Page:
Human Resources News & Insights

Skills gap, healthcare cost top HR pros’ worries for 2012

Unemployment’s still painfully high, but many companies are struggling to find qualified people.

That’s one of the take-aways from new research from Deloitte and the International Society of Certified Employee Benefit Specialists (ISCEBS).

The recent Top Five Total Rewards Survey says a quarter of all 330 respondents expressed concerns about talent — particularly the shortage of qualified applicants, and motivating and retaining top performers. That’s a substantial jump over the 16% of respondents who felt that way last year.

Talent shortage concerns are highest among insurance and professional services firms.

The top five total rewards priorities HR pros cite for the coming year:

  • The cost of providing health care benefits to active employees.
  • The willingness or ability of employees to pay for benefit plan coverage and to manage their own reward budget.
  • The ability of reward programs to attract, motivate and retain the talented employees needed to effectively run the organization.
  • The ability to adjust to and comply with current and future provisions of health care reform legislation.
  • Clear alignment of compensation strategy with business strategy and brand.

Health care, redux

No surprise here: Employers cited the cost of health care and the impact of health care reform legislation as a top concern — the fourth consecutive year health care topped the list.

While companies seem to have aggressive ideas for cost-containment measures, most lack plans to make changes to employer-sponsored coverage required by the Patient Protection and Affordable Care Act (PPACA).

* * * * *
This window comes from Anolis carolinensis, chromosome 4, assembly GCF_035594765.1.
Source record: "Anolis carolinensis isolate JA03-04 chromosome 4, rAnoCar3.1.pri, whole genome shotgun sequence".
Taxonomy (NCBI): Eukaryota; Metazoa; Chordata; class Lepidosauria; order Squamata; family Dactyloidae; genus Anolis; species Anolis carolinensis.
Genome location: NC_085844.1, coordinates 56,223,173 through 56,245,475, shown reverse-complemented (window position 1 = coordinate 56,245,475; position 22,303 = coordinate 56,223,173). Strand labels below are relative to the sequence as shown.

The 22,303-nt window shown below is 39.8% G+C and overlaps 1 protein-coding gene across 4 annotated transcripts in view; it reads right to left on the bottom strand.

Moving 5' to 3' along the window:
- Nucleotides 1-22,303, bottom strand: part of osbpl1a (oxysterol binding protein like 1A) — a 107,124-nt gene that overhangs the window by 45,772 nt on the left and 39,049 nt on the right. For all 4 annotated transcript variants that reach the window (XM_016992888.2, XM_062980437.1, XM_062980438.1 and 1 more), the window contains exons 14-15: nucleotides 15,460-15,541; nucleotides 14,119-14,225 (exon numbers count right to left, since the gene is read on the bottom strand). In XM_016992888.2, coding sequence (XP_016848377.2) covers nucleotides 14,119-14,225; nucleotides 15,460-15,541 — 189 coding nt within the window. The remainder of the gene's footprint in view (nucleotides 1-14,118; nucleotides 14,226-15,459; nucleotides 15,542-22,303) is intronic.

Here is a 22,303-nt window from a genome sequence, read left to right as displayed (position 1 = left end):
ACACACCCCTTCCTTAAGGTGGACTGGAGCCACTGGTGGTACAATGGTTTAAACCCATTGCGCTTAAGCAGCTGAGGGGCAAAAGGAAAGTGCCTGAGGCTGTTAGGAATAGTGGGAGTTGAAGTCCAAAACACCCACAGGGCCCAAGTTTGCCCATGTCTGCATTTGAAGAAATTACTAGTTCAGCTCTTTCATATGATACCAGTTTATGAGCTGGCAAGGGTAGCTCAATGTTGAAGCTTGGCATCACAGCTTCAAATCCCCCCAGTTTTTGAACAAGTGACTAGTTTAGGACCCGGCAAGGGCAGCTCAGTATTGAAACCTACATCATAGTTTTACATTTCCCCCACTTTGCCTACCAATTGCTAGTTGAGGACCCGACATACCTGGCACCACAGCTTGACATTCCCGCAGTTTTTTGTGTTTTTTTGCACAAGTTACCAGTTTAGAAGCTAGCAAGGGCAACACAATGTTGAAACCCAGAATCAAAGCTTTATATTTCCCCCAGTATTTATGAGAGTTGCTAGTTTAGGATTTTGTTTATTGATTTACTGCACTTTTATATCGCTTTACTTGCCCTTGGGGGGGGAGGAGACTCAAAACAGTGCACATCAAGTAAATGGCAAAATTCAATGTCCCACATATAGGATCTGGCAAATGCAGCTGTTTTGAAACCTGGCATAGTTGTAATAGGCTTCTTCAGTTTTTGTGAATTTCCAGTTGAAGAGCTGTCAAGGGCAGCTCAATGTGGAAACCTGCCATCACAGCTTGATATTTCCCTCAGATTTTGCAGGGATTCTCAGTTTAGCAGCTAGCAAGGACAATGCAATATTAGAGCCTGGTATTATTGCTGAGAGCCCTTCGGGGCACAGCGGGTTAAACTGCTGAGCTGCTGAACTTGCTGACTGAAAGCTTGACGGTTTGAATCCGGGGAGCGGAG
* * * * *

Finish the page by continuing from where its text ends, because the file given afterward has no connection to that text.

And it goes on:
In fact, 48% of those surveyed seem to be taking a “wait and see” approach, indicating no plans to make any changes to their coverage.

Of those planning to make changes, 17% are simply looking to avoid the new mandates by making plans to consider dropping employer-sponsored coverage for full-time employees and pay the penalties.

Another 37% are planning to maintain their grandfathered health plans as long as possible, and 23% are considering reducing the hours below the threshold for part-time employees to avoid mandatory health coverage.

Subscribe Today

Get the latest and greatest Human Resources news and insights delivered to your inbox.
  • Joanna G.

    We were planninng on maintaining the grandfathered status of our plans. As we know that requires that premiums will not increase above medical infaltion, 15.13% + 15% – however Oxford/United Healthcare just slapped us with 26.4% increase in premiums!!!! good luck with our desire to keep exactly the same benefits level. This is the highest increase we are given comparing the previous years. We are 55 employees private company, predominantly young healthy males, “white colar” – insurer can’t say we are “sick.” As it stands, emplyees won’t be able to afford such an increase, neither the company is willing to pick up to cost. Solution? We can’t “wait and see”, Oxford made it impossible for us to keep the benefits at the same level for now. I still hope that somebody in their renewal office will wake up and realize that such actions are not fair.

  • MMAN

    @Joanna- see this is where Oxford- sounds like a big ole Ox to me- needs to be held accountable for raising premiums this much. This is uncalled for and sorry no argument can lead me to believe otherwise.

  • Joanna G.

    thanks for compassion, I have no idea how I will bring this awful news to our employees.
    In addition correction as I realized I made a “typo error” medical inflation was supposed to be 5.13% of course – so it should be 5.13%+15%.

'